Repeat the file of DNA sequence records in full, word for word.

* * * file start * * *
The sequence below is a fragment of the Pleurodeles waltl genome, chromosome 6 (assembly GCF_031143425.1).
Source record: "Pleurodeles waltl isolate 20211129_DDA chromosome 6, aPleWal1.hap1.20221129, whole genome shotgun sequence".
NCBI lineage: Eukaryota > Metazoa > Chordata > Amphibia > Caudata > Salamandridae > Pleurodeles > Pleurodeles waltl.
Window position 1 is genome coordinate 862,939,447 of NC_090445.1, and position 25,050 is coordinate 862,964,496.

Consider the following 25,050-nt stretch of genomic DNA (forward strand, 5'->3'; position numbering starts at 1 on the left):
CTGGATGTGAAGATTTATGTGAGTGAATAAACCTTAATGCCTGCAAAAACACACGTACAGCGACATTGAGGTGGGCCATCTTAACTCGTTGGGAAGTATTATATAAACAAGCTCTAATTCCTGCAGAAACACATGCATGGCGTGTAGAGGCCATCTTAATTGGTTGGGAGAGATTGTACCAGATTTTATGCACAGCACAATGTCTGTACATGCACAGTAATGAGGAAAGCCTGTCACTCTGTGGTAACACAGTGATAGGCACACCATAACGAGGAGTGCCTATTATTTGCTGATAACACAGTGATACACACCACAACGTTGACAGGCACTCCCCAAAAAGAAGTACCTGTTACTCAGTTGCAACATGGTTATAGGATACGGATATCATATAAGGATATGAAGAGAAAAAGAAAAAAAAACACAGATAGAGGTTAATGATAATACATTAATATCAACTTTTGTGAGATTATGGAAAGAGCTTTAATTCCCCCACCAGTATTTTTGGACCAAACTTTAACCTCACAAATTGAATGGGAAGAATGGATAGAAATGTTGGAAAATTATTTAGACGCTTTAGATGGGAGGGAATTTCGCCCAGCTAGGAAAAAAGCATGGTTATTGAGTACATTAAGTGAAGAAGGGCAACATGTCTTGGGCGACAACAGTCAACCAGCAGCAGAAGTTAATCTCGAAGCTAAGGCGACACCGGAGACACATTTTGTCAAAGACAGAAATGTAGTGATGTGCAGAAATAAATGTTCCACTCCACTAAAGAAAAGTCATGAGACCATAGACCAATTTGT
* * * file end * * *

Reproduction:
The sequence below is a fragment of the Pleurodeles waltl genome, chromosome 6 (assembly GCF_031143425.1).
Source record: "Pleurodeles waltl isolate 20211129_DDA chromosome 6, aPleWal1.hap1.20221129, whole genome shotgun sequence".
NCBI lineage: Eukaryota > Metazoa > Chordata > Amphibia > Caudata > Salamandridae > Pleurodeles > Pleurodeles waltl.
Window position 1 is genome coordinate 862,939,447 of NC_090445.1, and position 25,050 is coordinate 862,964,496.

Consider the following 25,050-nt stretch of genomic DNA (forward strand, 5'->3'; position numbering starts at 1 on the left):
CTGGATGTGAAGATTTATGTGAGTGAATAAACCTTAATGCCTGCAAAAACACACGTACAGCGACATTGAGGTGGGCCATCTTAACTCGTTGGGAAGTATTATATAAACAAGCTCTAATTCCTGCAGAAACACATGCATGGCGTGTAGAGGCCATCTTAATTGGTTGGGAGAGATTGTACCAGATTTTATGCACAGCACAATGTCTGTACATGCACAGTAATGAGGAAAGCCTGTCACTCTGTGGTAACACAGTGATAGGCACACCATAACGAGGAGTGCCTATTATTTGCTGATAACACAGTGATACACACCACAACGTTGACAGGCACTCCCCAAAAAGAAGTACCTGTTACTCAGTTGCAACATGGTTATAGGATACGGATATCATATAAGGATATGAAGAGAAAAAGAAAAAAAAACACAGATAGAGGTTAATGATAATACATTAATATCAACTTTTGTGAGATTATGGAAAGAGCTTTAATTCCCCCACCAGTATTTTTGGACCAAACTTTAACCTCACAAATTGAATGGGAAGAATGGATAGAAATGTTGGAAAATTATTTAGACGCTTTAGATGGGAGGGAATTTCGCCCAGCTAGGAAAAAAGCATGGTTATTGAGTACATTAAGTGAAGAAGGGCAACATGTCTTGGGCGACAACAGTCAACCAGCAGCAGAAGTTAATCTCGAAGCTAAGGCGACACCGGAGACACATTTTGTCAAAGACAGAAATGTAGTGATGTGCAGAAATAAATGTTCCACTCCACTAAAGAAAAGTCATGAGACCATAGACCAATTTGT